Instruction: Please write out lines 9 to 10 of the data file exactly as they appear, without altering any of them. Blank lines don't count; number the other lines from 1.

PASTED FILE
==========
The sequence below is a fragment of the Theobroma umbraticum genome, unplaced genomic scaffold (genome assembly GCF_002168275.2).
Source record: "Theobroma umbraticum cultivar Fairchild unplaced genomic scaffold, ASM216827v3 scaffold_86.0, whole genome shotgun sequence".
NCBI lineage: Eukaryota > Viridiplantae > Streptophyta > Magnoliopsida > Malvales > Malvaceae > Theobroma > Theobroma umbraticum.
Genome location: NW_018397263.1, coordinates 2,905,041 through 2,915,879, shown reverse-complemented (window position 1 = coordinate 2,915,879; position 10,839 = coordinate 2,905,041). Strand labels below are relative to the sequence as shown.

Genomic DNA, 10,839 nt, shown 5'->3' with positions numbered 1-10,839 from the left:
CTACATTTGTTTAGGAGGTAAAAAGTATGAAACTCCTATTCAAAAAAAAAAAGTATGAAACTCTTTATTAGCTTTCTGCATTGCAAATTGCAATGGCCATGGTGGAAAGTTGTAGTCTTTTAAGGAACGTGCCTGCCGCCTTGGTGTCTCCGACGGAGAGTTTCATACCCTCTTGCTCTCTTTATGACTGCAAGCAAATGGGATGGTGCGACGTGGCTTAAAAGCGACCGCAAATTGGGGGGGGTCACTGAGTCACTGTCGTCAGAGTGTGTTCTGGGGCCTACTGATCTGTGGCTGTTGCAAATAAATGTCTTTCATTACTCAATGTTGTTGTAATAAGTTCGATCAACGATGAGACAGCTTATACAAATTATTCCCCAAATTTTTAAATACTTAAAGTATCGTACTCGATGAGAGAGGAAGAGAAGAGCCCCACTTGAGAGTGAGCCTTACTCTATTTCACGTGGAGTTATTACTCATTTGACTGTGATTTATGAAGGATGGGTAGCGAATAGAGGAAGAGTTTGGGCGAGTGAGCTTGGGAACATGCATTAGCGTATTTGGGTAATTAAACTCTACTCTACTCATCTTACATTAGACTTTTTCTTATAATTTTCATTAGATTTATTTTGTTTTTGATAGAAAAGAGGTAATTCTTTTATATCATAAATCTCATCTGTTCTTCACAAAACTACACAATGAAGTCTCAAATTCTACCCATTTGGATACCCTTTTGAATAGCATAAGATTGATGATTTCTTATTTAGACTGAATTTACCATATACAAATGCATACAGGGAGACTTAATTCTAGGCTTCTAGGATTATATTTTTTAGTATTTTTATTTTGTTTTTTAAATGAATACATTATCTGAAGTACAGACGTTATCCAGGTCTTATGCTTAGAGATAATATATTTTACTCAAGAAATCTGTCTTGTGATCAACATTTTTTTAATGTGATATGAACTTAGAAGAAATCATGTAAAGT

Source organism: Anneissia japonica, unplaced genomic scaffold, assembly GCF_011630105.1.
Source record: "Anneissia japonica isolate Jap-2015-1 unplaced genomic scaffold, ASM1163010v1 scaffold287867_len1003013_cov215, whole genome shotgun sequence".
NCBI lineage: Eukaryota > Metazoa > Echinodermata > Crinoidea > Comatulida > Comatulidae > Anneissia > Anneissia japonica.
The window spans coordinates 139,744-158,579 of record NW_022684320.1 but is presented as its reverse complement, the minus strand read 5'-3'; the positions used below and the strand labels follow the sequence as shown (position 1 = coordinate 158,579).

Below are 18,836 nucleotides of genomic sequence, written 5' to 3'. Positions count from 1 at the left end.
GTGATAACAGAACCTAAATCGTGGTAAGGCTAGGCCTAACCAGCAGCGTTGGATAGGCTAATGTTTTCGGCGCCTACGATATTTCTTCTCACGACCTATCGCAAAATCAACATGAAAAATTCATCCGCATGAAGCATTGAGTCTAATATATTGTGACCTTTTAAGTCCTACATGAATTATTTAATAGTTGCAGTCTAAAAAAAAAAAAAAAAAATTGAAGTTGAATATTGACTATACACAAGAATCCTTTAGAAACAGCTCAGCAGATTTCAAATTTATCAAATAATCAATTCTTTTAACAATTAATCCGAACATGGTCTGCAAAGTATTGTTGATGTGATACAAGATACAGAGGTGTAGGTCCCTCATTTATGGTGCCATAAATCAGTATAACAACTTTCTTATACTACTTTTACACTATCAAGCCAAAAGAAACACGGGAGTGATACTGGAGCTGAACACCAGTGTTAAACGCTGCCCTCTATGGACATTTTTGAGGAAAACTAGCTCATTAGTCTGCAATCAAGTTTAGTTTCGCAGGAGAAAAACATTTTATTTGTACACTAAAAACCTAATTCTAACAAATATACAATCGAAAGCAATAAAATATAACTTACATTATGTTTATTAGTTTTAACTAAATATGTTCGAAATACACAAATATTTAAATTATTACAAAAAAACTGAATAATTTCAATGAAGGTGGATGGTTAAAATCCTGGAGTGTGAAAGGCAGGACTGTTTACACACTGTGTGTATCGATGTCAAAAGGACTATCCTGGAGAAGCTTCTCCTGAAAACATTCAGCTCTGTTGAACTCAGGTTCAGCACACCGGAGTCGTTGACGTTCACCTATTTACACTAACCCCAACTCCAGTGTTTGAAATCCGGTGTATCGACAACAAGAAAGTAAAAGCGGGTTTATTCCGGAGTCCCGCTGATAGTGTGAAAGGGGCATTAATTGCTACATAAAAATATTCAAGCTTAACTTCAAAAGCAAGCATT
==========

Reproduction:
NCBI lineage: Eukaryota > Metazoa > Echinodermata > Crinoidea > Comatulida > Comatulidae > Anneissia > Anneissia japonica.
The window spans coordinates 139,744-158,579 of record NW_022684320.1 but is presented as its reverse complement, the minus strand read 5'-3'; the positions used below and the strand labels follow the sequence as shown (position 1 = coordinate 158,579).